The World Cities Summit 2012: First Day Observations from Singapore
First-day Observations at the World Cities Summit 2012
Record attendance from all over the world
Over 15,000 delegates from all over the world attended the opening today – on a Sunday. It's easy to explain a weekend crowd during the Great Singapore Sale, but when ministers, mayors, senior executives, academics, entrepreneurs and venture capitalists come from all over the world to spend their Sunday at a summit, you know you're not at an ordinary event. Well, more accurately – events...
For the first time, an integrated approach to making cities more livable and sustainable
This year's biennial World Cities Summit – the third one since 2008 – is held in conjunction with the fifth edition of the Singapore International Water Week and the inaugural CleanEnviro Summit Singapore. It is the first time all three events are held together, with a focus on creating integrated solutions to address the increasing complexities of high-density urban living.
Noticeably, the Singapore International Energy Week, which takes place from 22 – 25 October 2012, remains independent from this mix for now.
Guest of honour - Prime Minister
The official opening ceremony took place in the evening – after a full day of presentations, panel discussions and workshops; and the guest of honour was no less than the Prime Minister of Singapore, Mr Lee Hsien Loong.
Other prominent guests amongst foreign dignitaries include His Excellency Kamal Nath, India’s Minister of Urban Development and Ms Helen Clark, the Administrator of the United Nations Development Programme and former Prime Minister of New Zealand.
Singapore - the host country
One cannot help but appreciate the fact that the summit is taking place in the most densely populated city and country in the world, Singapore.
The joint emphasis on water and cleanliness this year is also especially meaningful. PM Lee reminded the delegates in his opening speech, that water was once Singapore's "strategic weakness". Today, after much significant investment in the water industry, Singapore is recognised for her water technology and research. Singapore is also well-known for something else – the degree of cleanliness in the city state, making her an apt host to a summit focused on clean environments!
These three events will continue to run until 5 July 2012 at the Marina Bay Sands Expo and Convention Center, with more than 900 participating companies in a wide range of sectors like water, energy, environment, waste, IT, architecture, planning, financing and real estate; and occupying over 26,000 square metres of covered exhibition space.
Look out for…
Looking around the room during the press conference today, I know there will be sufficient media coverage (in mainstream media), over the next few days, on the key highlights of the summit:
- Dialogues and activities to encourage partnerships for problem-solving – partnerships within the private sector, and partnerships that bridge the public and private sector.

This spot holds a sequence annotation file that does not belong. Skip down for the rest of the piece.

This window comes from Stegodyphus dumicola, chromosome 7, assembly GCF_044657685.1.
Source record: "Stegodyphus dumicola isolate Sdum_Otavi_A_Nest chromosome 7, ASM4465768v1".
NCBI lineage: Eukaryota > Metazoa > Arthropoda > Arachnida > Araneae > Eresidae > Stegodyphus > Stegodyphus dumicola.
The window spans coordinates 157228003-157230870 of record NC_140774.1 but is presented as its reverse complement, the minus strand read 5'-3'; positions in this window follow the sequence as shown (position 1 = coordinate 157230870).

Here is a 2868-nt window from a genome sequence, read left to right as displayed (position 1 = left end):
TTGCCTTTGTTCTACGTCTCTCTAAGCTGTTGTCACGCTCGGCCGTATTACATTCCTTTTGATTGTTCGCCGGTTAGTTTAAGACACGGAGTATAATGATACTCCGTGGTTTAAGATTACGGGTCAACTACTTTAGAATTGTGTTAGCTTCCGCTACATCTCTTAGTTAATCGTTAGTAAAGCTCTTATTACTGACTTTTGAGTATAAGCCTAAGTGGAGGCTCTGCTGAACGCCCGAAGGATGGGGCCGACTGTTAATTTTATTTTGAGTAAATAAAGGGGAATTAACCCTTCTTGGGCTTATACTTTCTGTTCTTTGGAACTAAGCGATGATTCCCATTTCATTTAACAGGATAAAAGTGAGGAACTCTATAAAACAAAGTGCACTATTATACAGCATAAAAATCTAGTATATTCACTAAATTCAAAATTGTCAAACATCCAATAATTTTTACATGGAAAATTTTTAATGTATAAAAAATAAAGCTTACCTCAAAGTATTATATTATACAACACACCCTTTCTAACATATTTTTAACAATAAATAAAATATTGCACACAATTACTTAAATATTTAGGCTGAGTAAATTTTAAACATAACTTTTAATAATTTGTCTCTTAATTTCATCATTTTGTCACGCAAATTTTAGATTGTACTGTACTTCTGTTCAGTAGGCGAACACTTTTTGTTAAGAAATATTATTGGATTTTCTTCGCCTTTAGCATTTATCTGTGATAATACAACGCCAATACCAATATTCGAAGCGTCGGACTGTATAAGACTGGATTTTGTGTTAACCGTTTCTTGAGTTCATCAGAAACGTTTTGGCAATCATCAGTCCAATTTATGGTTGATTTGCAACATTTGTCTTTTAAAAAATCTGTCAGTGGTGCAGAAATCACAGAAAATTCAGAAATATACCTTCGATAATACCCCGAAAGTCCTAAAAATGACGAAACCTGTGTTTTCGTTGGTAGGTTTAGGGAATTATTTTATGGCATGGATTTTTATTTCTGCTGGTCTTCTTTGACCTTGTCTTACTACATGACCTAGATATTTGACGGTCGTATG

- Focused discussions on region and country-specific issues – for China, India, Japan and South-east Asia.
- Flagship Urban Solution Tracks (FUST) on “Intense Cities”, “Resilient Cities”, “Smart Cities”, “Inclusive Cities”, “Eco Cities”, Biodiverse Cities”, “Mobile Cities” and “Investing in Cities”.
- The Lee Kuan Yew World City Prize & Forum
The event program looks pretty complete, and I can’t imagine any topic left unaddressed after the summit. But there are a couple of things I hope to see a lot more of.
Support for grassroots innovation
Most of the effort in driving the agenda and creating solutions for sustainable cities seem rather top-down in nature. Established organisations, MNCs, governments, VCs and think tanks are taking the lead in creating sustainable cities. A quick walk around the World Cities Summit Expo will reveal that there is little, if any, spirit of open collaboration; and regard for the non-conventional experts.
Spotting a UP Singapore booth was a pleasant surprise. Amidst the low volume of chatter on Twitter, I found (and later got in touch with) Christine Outram of the Re:imagine Group, and who uses the handle @cityinnovation. She speaks about UP Singapore tomorrow morning, and I intend to write about it in detail.
Also missing, is simplicity that makes all dialogue (and persuasion) on sustainable cities truly accessible to the man on the street. In just one day, I was introduced to very compelling facts and figures that erase any doubt – that the world needs to come together quickly, and find solutions that make cities both livable and sustainable. But we lack simple triggers that would help every single person make the small, daily choices that can profoundly impact our cities.
IBM seems to have something brewing, and perhaps other exhibitors. That will be another topic worth investigating.
Finally – and this is quite related to my first point on the seeming absence of grassroots participation – the Twittersphere was rather tame today. I had expected a much more vibrant dialogue connecting a global audience that was physically absent from the summit today. But there was none.
I’d be keen to visit more exhibitors tomorrow, and learn what they think about Social Media, and if it can make a difference in they way they are innovating.
Sustainable Cities Collective